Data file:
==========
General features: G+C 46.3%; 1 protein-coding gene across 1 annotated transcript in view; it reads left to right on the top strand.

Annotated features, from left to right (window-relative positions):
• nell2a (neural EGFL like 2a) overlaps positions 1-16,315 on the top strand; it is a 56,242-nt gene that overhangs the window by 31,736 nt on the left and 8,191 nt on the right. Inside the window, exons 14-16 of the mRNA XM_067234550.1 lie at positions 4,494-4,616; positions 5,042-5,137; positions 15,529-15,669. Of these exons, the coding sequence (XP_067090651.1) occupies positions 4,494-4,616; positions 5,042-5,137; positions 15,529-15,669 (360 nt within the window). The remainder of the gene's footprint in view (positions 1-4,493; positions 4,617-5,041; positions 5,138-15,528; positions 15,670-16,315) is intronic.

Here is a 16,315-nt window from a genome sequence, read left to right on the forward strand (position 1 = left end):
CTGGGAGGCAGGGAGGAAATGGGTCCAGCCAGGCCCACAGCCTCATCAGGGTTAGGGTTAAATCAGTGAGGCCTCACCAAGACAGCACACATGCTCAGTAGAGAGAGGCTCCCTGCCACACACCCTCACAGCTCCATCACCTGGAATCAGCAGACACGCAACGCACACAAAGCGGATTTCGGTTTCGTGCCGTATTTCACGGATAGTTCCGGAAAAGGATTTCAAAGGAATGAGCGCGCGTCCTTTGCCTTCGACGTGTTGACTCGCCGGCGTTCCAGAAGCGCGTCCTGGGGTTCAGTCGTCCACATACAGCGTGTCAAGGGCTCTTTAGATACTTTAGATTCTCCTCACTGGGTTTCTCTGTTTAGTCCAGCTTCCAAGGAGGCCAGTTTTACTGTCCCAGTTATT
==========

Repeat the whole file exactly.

General features: G+C 46.3%; 1 protein-coding gene across 1 annotated transcript in view; it reads left to right on the top strand.

Annotated features, from left to right (window-relative positions):
• nell2a (neural EGFL like 2a) overlaps positions 1-16,315 on the top strand; it is a 56,242-nt gene that overhangs the window by 31,736 nt on the left and 8,191 nt on the right. Inside the window, exons 14-16 of the mRNA XM_067234550.1 lie at positions 4,494-4,616; positions 5,042-5,137; positions 15,529-15,669. Of these exons, the coding sequence (XP_067090651.1) occupies positions 4,494-4,616; positions 5,042-5,137; positions 15,529-15,669 (360 nt within the window). The remainder of the gene's footprint in view (positions 1-4,493; positions 4,617-5,041; positions 5,138-15,528; positions 15,670-16,315) is intronic.

Here is a 16,315-nt window from a genome sequence, read left to right on the forward strand (position 1 = left end):
CTGGGAGGCAGGGAGGAAATGGGTCCAGCCAGGCCCACAGCCTCATCAGGGTTAGGGTTAAATCAGTGAGGCCTCACCAAGACAGCACACATGCTCAGTAGAGAGAGGCTCCCTGCCACACACCCTCACAGCTCCATCACCTGGAATCAGCAGACACGCAACGCACACAAAGCGGATTTCGGTTTCGTGCCGTATTTCACGGATAGTTCCGGAAAAGGATTTCAAAGGAATGAGCGCGCGTCCTTTGCCTTCGACGTGTTGACTCGCCGGCGTTCCAGAAGCGCGTCCTGGGGTTCAGTCGTCCACATACAGCGTGTCAAGGGCTCTTTAGATACTTTAGATTCTCCTCACTGGGTTTCTCTGTTTAGTCCAGCTTCCAAGGAGGCCAGTTTTACTGTCCCAGTTATT